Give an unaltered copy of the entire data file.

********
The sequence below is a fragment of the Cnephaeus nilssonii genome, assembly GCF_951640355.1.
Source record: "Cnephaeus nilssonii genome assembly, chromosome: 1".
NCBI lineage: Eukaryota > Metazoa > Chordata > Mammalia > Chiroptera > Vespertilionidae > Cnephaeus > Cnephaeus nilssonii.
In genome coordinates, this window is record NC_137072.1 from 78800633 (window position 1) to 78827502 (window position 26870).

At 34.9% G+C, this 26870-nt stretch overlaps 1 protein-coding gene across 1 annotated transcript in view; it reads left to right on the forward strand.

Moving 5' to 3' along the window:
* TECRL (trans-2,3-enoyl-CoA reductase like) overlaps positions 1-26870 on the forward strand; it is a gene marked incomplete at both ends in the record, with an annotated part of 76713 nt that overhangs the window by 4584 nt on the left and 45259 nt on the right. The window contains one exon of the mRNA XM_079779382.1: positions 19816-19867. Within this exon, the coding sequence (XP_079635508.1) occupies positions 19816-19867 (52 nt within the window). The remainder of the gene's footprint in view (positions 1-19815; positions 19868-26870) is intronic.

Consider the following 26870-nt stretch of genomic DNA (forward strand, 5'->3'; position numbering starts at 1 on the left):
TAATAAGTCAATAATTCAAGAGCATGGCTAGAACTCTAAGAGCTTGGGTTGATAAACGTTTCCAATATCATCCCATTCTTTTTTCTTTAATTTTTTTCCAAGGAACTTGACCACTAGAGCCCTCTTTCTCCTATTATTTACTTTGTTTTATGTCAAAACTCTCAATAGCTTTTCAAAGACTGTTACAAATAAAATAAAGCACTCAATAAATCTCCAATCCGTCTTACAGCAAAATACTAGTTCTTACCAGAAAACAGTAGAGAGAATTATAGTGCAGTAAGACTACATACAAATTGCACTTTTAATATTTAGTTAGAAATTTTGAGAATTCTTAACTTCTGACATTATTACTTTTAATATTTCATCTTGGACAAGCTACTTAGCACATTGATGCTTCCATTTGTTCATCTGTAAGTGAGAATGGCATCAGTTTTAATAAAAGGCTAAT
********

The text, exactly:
The sequence below is a fragment of the Cnephaeus nilssonii genome, assembly GCF_951640355.1.
Source record: "Cnephaeus nilssonii genome assembly, chromosome: 1".
NCBI lineage: Eukaryota > Metazoa > Chordata > Mammalia > Chiroptera > Vespertilionidae > Cnephaeus > Cnephaeus nilssonii.
In genome coordinates, this window is record NC_137072.1 from 78800633 (window position 1) to 78827502 (window position 26870).

At 34.9% G+C, this 26870-nt stretch overlaps 1 protein-coding gene across 1 annotated transcript in view; it reads left to right on the forward strand.

Moving 5' to 3' along the window:
* TECRL (trans-2,3-enoyl-CoA reductase like) overlaps positions 1-26870 on the forward strand; it is a gene marked incomplete at both ends in the record, with an annotated part of 76713 nt that overhangs the window by 4584 nt on the left and 45259 nt on the right. The window contains one exon of the mRNA XM_079779382.1: positions 19816-19867. Within this exon, the coding sequence (XP_079635508.1) occupies positions 19816-19867 (52 nt within the window). The remainder of the gene's footprint in view (positions 1-19815; positions 19868-26870) is intronic.

Consider the following 26870-nt stretch of genomic DNA (forward strand, 5'->3'; position numbering starts at 1 on the left):
TAATAAGTCAATAATTCAAGAGCATGGCTAGAACTCTAAGAGCTTGGGTTGATAAACGTTTCCAATATCATCCCATTCTTTTTTCTTTAATTTTTTTCCAAGGAACTTGACCACTAGAGCCCTCTTTCTCCTATTATTTACTTTGTTTTATGTCAAAACTCTCAATAGCTTTTCAAAGACTGTTACAAATAAAATAAAGCACTCAATAAATCTCCAATCCGTCTTACAGCAAAATACTAGTTCTTACCAGAAAACAGTAGAGAGAATTATAGTGCAGTAAGACTACATACAAATTGCACTTTTAATATTTAGTTAGAAATTTTGAGAATTCTTAACTTCTGACATTATTACTTTTAATATTTCATCTTGGACAAGCTACTTAGCACATTGATGCTTCCATTTGTTCATCTGTAAGTGAGAATGGCATCAGTTTTAATAAAAGGCTAAT